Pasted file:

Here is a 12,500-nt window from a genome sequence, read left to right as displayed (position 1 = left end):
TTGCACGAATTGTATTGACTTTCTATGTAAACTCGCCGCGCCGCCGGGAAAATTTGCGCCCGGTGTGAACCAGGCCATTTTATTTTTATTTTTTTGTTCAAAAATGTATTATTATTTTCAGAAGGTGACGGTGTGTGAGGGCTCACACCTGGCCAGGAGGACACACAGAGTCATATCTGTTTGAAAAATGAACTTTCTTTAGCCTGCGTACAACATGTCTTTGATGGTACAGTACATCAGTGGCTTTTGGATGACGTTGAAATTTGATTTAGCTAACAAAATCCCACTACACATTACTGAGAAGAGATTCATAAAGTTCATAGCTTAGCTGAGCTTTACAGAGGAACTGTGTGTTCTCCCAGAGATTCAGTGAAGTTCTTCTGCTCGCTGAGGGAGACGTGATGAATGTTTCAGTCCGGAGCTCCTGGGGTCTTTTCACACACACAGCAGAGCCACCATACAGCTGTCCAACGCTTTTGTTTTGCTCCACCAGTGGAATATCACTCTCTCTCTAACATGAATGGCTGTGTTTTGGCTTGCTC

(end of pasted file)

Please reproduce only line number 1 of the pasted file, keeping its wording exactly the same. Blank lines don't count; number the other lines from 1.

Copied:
Here is a 12,500-nt window from a genome sequence, read left to right as displayed (position 1 = left end):